AKP reacts to Gül’s call for revision of new gov’t decree

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Bülent Turan

The ruling Justice and Development Party (AKP) on Tuesday reacted to former President Abdullah Gül’s call on the government to revise a new state of emergency decree that gives immunity to civilians who take part in thwarting coup and terror incidents, Hürriyet reported.

“I am saddened to see that someone who did not react to previous regulations that granted the same immunity to officials has become restless today. Whoever he is…” said Bülent Turan, the AKP’s parliamentary group deputy chairman, during a press conference.

“He said this, others said that. I don’t think that’s right. We have the government, the top executive and the relevant ministry. The state of emergency decree was released after the approval of the related institutions,” Turan added.

“The ambiguity that does not comply with legal parlance in the text of state of emergency decree No. 696, which I think was released to protect the hero citizens who took to the streets to resist a traitorous coup attempt on July 15, is worrisome in terms of a state of law,” Gül said in a tweet.

“I hope to see its revision in order to avoid giving an opportunity to events and developments that could sadden all of us,” he added.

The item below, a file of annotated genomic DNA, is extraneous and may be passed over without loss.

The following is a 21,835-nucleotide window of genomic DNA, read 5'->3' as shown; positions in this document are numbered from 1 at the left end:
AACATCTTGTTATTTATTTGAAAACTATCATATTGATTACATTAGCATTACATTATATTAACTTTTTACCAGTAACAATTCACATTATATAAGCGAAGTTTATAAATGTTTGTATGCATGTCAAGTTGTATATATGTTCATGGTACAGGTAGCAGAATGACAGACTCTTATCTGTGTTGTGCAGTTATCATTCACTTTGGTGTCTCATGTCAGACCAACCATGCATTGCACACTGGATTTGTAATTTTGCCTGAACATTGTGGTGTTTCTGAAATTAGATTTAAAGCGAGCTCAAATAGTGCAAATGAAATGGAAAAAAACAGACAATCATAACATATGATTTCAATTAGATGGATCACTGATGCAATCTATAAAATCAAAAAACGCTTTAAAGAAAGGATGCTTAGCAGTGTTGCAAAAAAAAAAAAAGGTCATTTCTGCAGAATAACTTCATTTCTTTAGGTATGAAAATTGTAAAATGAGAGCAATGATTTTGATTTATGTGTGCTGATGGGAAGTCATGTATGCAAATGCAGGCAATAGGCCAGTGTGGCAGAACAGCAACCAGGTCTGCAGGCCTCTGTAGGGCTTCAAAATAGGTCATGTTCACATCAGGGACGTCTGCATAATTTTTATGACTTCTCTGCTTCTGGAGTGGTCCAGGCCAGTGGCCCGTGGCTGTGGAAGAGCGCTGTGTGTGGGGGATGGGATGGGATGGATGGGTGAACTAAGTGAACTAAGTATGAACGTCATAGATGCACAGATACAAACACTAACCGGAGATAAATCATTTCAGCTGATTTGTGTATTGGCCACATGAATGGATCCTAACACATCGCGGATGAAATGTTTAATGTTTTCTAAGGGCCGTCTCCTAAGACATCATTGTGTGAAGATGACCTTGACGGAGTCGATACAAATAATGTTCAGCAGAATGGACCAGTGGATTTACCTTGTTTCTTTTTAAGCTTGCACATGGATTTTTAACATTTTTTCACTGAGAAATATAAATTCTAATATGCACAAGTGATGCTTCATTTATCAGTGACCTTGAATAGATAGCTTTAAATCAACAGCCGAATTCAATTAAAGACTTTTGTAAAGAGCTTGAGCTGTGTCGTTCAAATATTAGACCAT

According to Article 121 of decree No. 696, which was released on Sunday, regardless of an official title or duties or the lack thereof, people who played a role in the suppression of a failed coup attempt on July 15, 2016 and subsequent events and terrorist activities will be exempt from criminal liability.

The main opposition Republican People’s Party (CHP) on Monday slammed the government for the state of emergency decree issued on Sunday, saying it paves the way for armed civilian gangs in Turkey.

“Where do you find this sort of article? In fascist, military states, where states aim to frighten civilians with paramilitary forces. This is an article paving the way to the establishment of armed civilian gangs by the government, an article preparing a substructure for it,” said Bülent Tezcan, deputy chairman and spokesperson of the CHP, during a press conference.

“This article is a disguised amnesty. It says those who perpetrated such a crime in the past will be forgiven,” added Tezcan.

Reactions to the new decree that gives immunity and impunity to civilian violence in the context of the coup attempt and terrorist attacks are not limited to the CHP.

Kerem Altıparmak, a human rights lawyer from Ankara University, underlined in a tweet that with the new decree the worst human rights violations and all kinds of crimes have been legitimized under the cover of fighting terrorism. Recalling that the Turkish Constitutional Court has approved the government’s state of emergency decrees, Altıparmak called on victims and their relatives to go directly to European Court of Human Rights (ECtHR).

Human rights advocate Ömer Faruk Gergerlioğlu summarized the new decree in a tweet: “If you make an innocent protest and someone kills you, he may not be punished. What else could be done to show that the state of law has ended?”

“Erdogan regime has welcomed private participation in witch hunts against Erdogan enemies. Now pro-state vigilantism is formally legal,” tweeted Timur Kuran, a professor of economic and political development at Duke University.

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